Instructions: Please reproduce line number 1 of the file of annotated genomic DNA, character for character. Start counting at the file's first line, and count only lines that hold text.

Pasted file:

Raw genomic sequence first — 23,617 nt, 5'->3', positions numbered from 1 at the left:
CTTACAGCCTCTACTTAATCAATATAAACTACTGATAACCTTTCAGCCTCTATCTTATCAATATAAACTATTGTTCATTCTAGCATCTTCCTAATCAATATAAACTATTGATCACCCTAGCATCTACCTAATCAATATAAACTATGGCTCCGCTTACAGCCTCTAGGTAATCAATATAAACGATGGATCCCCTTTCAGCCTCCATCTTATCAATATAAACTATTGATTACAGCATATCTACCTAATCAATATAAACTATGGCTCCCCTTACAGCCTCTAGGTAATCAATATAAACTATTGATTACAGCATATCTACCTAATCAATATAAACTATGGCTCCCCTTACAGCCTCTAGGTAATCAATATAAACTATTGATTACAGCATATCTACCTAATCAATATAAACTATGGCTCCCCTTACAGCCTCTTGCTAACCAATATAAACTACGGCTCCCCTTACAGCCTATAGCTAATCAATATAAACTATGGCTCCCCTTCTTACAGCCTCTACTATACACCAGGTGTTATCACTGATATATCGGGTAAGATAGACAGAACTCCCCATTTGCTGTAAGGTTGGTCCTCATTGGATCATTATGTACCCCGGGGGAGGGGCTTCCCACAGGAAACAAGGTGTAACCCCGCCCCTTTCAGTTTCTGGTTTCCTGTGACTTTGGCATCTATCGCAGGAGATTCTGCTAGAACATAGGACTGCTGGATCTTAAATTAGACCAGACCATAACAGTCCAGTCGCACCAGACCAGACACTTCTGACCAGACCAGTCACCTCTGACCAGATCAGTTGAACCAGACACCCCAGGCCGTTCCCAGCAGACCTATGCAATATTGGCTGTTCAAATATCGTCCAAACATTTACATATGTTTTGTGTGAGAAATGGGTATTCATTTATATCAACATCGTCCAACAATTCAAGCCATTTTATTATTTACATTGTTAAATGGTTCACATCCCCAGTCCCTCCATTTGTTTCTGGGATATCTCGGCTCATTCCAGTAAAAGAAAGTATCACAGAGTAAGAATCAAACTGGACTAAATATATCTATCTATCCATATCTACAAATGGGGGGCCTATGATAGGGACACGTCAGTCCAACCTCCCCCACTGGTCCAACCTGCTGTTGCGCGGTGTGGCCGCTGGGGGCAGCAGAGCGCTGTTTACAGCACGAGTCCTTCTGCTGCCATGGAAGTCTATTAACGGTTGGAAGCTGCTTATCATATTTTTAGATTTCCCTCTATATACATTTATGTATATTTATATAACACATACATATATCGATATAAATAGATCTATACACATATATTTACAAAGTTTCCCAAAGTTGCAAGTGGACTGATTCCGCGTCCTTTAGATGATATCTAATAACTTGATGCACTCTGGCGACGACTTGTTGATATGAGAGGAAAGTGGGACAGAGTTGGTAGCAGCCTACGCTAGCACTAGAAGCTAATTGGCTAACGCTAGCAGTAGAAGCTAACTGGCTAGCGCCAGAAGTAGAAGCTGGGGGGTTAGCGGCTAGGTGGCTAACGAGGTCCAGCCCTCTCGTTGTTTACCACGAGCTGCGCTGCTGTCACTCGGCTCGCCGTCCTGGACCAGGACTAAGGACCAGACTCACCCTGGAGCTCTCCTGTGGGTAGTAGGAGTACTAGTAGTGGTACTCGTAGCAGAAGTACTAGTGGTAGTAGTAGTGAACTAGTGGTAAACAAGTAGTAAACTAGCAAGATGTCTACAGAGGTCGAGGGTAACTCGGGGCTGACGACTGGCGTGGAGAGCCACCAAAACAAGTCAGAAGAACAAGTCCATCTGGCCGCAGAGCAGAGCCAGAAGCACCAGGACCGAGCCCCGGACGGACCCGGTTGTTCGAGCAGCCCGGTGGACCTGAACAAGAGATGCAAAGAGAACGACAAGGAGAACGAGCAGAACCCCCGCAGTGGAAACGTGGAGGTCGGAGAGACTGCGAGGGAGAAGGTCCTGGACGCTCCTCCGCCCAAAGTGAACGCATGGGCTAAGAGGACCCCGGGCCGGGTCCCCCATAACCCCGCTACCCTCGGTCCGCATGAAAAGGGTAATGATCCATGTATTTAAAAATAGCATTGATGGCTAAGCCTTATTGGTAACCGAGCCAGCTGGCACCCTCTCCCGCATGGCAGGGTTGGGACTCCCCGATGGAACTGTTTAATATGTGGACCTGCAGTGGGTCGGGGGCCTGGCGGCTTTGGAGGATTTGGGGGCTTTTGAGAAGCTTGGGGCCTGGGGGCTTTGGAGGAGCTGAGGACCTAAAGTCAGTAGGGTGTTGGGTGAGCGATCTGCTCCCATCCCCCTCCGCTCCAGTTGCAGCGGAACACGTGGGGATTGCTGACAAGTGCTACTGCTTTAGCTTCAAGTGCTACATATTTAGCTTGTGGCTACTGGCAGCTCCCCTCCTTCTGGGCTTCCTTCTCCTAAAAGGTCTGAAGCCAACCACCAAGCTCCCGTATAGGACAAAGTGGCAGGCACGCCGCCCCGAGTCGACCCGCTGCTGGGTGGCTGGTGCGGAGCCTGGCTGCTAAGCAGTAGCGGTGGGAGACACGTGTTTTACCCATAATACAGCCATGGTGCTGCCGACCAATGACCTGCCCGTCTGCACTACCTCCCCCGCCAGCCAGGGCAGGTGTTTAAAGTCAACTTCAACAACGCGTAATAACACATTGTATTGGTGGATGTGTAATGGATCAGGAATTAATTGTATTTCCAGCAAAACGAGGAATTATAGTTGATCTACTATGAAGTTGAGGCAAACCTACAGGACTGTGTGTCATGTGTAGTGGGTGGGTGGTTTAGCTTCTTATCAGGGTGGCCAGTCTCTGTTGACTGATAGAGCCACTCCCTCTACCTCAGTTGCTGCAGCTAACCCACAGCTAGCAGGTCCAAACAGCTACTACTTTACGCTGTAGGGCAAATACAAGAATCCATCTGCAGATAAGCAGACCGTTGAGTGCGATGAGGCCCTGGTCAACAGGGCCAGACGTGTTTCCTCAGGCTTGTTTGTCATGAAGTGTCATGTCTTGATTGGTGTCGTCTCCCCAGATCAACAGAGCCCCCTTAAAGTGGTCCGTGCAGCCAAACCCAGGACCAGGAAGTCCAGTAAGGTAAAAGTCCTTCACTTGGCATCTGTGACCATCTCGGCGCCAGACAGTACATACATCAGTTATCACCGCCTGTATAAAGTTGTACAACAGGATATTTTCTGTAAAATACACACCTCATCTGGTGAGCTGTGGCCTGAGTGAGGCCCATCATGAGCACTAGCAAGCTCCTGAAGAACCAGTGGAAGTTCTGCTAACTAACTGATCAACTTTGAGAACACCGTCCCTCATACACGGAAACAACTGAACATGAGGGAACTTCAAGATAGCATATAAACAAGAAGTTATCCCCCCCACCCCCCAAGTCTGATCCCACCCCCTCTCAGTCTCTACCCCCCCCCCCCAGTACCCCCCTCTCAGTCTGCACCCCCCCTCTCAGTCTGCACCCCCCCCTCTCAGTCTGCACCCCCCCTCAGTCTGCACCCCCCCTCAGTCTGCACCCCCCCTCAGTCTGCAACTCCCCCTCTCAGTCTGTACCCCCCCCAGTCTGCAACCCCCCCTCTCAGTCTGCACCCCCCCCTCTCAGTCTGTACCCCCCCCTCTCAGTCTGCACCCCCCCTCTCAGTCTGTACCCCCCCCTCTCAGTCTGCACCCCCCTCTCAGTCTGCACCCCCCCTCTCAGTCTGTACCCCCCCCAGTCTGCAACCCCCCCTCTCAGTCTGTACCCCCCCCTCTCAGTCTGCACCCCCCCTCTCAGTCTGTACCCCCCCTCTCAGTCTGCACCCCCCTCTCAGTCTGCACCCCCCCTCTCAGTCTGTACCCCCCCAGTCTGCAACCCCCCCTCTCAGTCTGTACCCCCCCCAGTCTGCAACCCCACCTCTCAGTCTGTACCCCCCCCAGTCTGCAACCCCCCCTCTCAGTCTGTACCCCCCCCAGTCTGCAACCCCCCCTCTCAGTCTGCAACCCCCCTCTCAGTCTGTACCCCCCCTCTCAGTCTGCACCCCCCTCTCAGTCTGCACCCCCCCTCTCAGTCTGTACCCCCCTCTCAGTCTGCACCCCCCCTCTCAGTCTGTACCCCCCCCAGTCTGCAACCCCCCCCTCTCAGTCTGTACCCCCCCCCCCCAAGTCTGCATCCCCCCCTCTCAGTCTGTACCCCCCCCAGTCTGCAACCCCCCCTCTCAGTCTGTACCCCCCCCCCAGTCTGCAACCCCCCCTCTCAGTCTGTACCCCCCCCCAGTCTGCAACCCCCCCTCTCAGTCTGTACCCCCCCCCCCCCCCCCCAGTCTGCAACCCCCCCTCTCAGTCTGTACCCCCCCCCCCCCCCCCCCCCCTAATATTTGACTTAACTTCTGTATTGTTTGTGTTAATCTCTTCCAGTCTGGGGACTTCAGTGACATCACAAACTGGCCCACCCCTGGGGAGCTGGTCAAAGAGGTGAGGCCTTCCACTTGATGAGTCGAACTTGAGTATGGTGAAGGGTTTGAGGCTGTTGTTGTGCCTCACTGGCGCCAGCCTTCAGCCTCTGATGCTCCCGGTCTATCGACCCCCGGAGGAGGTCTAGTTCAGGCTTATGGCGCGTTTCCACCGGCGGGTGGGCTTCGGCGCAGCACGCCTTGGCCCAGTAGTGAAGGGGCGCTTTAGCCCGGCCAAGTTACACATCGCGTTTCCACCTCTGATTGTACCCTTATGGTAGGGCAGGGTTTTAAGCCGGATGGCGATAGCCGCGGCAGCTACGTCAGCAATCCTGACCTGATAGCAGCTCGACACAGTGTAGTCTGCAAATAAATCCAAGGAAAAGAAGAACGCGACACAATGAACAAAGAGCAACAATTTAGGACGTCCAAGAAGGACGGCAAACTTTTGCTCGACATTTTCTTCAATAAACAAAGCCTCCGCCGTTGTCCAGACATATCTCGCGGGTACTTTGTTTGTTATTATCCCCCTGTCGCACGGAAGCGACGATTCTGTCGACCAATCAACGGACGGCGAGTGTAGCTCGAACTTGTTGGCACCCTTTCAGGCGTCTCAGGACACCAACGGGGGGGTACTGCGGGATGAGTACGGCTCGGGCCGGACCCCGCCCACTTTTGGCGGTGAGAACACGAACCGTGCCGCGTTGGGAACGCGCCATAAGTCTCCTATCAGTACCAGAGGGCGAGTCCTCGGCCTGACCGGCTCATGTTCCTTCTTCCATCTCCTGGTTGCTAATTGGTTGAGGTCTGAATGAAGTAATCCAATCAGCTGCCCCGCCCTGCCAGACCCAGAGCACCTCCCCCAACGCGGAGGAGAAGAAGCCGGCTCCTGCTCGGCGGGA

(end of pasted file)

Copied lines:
Raw genomic sequence first — 23,617 nt, 5'->3', positions numbered from 1 at the left: